Architecture of Thought by Andrzej Piotrowski

By Andrzej Piotrowski

In structure of inspiration, Andrzej Piotrowski maps and conceptually explores fabric practices of the earlier, displaying how actual artifacts and visible environments happen culturally rooted modes of idea and perform the main nuanced techniques of negotiations and ideological exchanges. in response to Piotrowski, fabric buildings let humans to imagine in new ways—distill rising or regulate current worldviews—before phrases can stabilize them as traditional narratives. Combining layout considering with educational equipment of inquiry, Piotrowski lines historic to trendy architectural histories and—through severe readings of opt for buildings—examines the position of nonverbal exchanges within the improvement of an amassed Western id. in contrast to stories that arrange round the conventional scheme of periodization in background, structure of idea makes use of an interdisciplinary method of examine a large spectrum of cultural productions in several instances and places. Operating from the statement that structures are the main everlasting checklist of unself-conscious ideals and attitudes, it discusses Byzantium and the West after iconoclasm, the conquest and colonization of Mesoamerica, the Reformation and Counter-Reformation in japanese Europe, the increase of the tradition of consumerism in Victorian England, and excessive Modernism as its final result. by way of relocating past the idea that old constructions mirror transcendental values and deterministic legislation of physics or financial system or were formed by means of self-conscious participants, Piotrowski demanding situations the normal wisdom of what structure is and will be.

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86 Suger, however, elaborated on a very different source of inspiration. He attributed the novelty of his ideas to the writings of Pseudo-Dionysius, mistaken at that time for Saint Denis, the patron of Christianity in France. The connection both puzzled and fascinated historians. Simson, for example, asserts that although “it is . . curious to think that without the forged credentials of an anonymous Syrian writer who lived six hundred years earlier, Gothic architecture might not have come into existence.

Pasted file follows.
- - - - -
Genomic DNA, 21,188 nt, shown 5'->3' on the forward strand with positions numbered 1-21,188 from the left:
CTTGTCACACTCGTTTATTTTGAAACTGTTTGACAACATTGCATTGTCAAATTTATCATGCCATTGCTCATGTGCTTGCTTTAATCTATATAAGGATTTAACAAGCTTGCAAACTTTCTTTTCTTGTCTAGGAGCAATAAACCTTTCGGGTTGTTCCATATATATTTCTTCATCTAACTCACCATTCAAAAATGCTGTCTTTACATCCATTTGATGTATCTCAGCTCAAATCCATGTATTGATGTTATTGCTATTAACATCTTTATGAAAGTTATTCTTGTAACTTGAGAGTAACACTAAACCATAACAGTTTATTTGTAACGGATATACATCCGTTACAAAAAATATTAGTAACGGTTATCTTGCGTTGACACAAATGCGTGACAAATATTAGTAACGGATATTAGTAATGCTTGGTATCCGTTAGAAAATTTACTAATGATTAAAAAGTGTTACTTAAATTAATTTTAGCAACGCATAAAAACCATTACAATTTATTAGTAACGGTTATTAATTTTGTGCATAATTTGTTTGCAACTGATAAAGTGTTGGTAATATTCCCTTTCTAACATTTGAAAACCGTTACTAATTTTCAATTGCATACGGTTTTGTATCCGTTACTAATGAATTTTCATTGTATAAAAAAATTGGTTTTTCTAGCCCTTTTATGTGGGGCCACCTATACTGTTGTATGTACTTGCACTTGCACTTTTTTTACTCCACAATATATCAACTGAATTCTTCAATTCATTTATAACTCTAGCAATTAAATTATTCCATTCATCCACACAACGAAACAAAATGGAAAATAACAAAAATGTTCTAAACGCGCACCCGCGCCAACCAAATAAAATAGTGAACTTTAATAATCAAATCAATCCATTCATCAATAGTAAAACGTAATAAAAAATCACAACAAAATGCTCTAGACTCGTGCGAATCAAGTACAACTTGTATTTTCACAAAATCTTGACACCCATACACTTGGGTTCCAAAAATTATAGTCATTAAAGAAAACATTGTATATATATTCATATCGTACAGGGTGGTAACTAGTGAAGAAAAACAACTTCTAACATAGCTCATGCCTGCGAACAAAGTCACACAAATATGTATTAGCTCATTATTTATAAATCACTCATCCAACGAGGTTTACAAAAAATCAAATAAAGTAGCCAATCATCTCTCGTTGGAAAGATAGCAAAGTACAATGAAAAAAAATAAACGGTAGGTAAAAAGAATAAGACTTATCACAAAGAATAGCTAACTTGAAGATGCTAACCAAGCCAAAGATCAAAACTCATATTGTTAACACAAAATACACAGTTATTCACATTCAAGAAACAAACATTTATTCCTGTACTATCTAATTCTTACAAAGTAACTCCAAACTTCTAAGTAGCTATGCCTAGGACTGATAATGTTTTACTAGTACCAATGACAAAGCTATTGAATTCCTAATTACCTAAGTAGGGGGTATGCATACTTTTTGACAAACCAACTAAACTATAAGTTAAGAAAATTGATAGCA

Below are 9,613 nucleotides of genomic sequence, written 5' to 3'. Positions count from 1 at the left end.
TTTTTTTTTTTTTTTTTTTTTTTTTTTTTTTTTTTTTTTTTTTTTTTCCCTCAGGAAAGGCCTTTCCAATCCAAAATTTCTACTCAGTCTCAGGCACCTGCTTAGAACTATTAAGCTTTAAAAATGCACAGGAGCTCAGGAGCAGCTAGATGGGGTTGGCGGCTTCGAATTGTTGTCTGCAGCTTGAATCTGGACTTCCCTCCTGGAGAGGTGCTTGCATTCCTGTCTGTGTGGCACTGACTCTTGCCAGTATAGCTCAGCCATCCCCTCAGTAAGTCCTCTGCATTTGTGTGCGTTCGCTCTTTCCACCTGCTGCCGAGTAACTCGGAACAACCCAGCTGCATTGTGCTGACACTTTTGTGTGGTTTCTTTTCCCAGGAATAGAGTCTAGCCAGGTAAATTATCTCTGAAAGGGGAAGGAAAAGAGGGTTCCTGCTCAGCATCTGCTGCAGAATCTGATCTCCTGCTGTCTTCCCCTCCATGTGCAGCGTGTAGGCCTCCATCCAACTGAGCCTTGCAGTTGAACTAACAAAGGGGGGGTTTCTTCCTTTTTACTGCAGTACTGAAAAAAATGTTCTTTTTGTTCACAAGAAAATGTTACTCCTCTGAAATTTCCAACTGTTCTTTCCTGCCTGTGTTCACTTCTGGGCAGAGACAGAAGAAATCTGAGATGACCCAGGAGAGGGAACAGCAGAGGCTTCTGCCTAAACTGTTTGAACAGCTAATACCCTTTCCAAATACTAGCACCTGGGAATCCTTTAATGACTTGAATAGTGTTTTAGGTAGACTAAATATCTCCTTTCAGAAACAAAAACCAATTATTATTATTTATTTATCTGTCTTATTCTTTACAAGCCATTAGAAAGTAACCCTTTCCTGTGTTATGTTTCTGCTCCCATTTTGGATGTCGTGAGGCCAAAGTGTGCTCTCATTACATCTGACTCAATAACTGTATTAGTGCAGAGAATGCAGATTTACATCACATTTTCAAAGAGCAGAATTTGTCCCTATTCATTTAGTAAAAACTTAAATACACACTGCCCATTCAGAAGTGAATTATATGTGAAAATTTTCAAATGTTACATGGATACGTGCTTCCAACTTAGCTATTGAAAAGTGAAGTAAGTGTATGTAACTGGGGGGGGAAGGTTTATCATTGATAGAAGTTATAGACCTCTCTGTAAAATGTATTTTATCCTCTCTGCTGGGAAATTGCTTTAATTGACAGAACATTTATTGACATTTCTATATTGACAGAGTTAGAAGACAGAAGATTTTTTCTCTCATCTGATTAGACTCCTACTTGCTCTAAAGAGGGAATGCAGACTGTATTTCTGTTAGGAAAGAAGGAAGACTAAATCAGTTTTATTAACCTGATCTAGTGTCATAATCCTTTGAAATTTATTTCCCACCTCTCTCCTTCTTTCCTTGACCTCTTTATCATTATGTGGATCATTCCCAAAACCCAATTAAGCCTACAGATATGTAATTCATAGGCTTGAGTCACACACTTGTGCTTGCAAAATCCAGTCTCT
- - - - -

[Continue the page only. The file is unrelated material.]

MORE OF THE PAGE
Suger, the designer, emphasized verbal production— a profound departure from the emphasis on nonverbal and exploratory modes of expression in post-iconoclastic architecture. His objective was not just to construct a new building representing a religious vision but to produce a new set of symbolic definitions, identities, and political relationships. 109 In this way the metaphysical and the political hierarchies were symbolically aligned. The paradoxical concepts of Pseudo-Dionysius were transformed into the theological justifications serving the current structures of power.

It could never be entered, not even identified with certainty. Wherever in the interior a paradoxical phenomenon was revealed to perception, be it a degree of concreteness that the empty space acquired in squinches or the dematerialization of surfaces covered with golden tesserae, such phenomena were beyond physical reach and verification, their physical limits indeterminate. Nobody could ever cross these kinds of nonfigurative borders. In the church of Saint-Denis, on the other hand, the threshold between two different realities was symbolically encapsulated and explained.

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